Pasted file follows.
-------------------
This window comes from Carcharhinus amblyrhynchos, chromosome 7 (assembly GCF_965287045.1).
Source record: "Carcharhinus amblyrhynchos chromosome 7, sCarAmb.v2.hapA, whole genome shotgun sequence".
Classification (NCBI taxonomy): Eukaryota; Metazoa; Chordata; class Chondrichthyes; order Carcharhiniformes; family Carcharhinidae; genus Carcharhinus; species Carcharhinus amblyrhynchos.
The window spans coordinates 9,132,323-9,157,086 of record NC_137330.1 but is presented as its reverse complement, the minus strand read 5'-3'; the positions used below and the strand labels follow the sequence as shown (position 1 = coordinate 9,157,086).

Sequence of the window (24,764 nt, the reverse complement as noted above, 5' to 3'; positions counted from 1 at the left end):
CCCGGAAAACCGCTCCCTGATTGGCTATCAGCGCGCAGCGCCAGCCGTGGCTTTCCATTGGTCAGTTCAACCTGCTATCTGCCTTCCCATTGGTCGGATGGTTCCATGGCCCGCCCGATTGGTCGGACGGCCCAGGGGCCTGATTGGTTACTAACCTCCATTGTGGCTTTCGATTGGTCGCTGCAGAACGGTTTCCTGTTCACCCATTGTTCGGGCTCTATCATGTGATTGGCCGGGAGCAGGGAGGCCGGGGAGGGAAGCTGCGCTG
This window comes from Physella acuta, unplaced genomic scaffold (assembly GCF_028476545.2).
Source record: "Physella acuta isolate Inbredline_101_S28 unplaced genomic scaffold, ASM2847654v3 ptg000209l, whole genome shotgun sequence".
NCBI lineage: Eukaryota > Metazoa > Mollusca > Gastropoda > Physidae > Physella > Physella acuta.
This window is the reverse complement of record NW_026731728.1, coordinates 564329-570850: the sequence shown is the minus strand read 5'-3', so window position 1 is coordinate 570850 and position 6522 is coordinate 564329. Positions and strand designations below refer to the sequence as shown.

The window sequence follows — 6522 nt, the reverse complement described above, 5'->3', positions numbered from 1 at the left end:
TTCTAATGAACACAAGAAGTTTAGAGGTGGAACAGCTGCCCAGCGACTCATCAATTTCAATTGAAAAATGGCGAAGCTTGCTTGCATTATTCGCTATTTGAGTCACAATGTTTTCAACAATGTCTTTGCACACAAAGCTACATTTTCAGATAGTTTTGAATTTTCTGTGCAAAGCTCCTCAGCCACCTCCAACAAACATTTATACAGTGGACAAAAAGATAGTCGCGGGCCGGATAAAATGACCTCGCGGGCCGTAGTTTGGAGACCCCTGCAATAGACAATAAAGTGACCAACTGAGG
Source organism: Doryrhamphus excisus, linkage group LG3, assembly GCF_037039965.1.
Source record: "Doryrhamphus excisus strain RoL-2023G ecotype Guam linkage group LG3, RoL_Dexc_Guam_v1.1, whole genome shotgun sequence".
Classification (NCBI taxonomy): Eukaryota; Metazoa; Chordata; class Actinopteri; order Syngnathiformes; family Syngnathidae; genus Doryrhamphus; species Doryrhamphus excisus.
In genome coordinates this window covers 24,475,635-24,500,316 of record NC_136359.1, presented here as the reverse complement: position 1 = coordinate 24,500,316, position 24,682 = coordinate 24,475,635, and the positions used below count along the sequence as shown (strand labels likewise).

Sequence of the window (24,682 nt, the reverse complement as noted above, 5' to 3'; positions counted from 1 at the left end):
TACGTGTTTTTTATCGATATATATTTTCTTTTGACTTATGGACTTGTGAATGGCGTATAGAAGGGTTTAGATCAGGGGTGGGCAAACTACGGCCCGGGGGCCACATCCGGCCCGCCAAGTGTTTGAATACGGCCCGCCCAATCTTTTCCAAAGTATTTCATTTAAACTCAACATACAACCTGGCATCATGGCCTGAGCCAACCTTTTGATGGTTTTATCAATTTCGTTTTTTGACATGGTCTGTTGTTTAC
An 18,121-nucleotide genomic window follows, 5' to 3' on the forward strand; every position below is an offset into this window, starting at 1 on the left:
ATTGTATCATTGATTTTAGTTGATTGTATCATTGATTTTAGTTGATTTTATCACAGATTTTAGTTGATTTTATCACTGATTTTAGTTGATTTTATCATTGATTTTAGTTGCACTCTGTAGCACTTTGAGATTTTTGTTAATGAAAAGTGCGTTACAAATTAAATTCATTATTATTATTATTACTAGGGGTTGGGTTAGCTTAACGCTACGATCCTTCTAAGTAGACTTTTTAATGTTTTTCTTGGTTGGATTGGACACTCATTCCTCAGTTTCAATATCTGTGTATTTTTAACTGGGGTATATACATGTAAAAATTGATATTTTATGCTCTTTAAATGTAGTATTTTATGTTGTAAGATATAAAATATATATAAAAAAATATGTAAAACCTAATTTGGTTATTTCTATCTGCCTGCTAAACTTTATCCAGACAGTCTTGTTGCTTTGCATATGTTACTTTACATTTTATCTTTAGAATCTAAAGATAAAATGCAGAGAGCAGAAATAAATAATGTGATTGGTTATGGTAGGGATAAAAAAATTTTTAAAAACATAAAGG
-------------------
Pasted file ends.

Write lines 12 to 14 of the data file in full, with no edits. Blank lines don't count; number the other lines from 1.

TTCTAATGAACACAAGAAGTTTAGAGGTGGAACAGCTGCCCAGCGACTCATCAATTTCAATTGAAAAATGGCGAAGCTTGCTTGCATTATTCGCTATTTGAGTCACAATGTTTTCAACAATGTCTTTGCACACAAAGCTACATTTTCAGATAGTTTTGAATTTTCTGTGCAAAGCTCCTCAGCCACCTCCAACAAACATTTATACAGTGGACAAAAAGATAGTCGCGGGCCGGATAAAATGACCTCGCGGGCCGTAGTTTGGAGACCCCTGCAATAGACAATAAAGTGACCAACTGAGG
Source organism: Doryrhamphus excisus, linkage group LG3, assembly GCF_037039965.1.
Source record: "Doryrhamphus excisus strain RoL-2023G ecotype Guam linkage group LG3, RoL_Dexc_Guam_v1.1, whole genome shotgun sequence".